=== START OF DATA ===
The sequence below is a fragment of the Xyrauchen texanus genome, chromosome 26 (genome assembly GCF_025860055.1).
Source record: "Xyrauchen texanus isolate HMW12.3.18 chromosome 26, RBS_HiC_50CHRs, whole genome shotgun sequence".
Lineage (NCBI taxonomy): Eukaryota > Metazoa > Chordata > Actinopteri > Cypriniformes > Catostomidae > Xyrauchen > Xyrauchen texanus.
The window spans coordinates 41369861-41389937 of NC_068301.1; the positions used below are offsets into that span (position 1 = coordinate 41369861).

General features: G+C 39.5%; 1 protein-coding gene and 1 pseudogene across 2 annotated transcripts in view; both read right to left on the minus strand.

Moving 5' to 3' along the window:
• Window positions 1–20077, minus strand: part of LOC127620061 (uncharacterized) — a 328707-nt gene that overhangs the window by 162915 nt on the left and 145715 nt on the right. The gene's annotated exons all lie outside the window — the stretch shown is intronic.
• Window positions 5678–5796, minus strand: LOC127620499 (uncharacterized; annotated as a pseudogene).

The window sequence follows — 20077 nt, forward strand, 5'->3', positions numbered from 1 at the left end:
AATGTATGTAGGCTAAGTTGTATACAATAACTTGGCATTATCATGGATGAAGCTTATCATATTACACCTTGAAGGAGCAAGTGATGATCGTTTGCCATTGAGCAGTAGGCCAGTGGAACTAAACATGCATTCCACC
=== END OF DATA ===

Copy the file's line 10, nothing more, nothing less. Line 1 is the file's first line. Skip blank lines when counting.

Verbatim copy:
AATGTATGTAGGCTAAGTTGTATACAATAACTTGGCATTATCATGGATGAAGCTTATCATATTACACCTTGAAGGAGCAAGTGATGATCGTTTGCCATTGAGCAGTAGGCCAGTGGAACTAAACATGCATTCCACC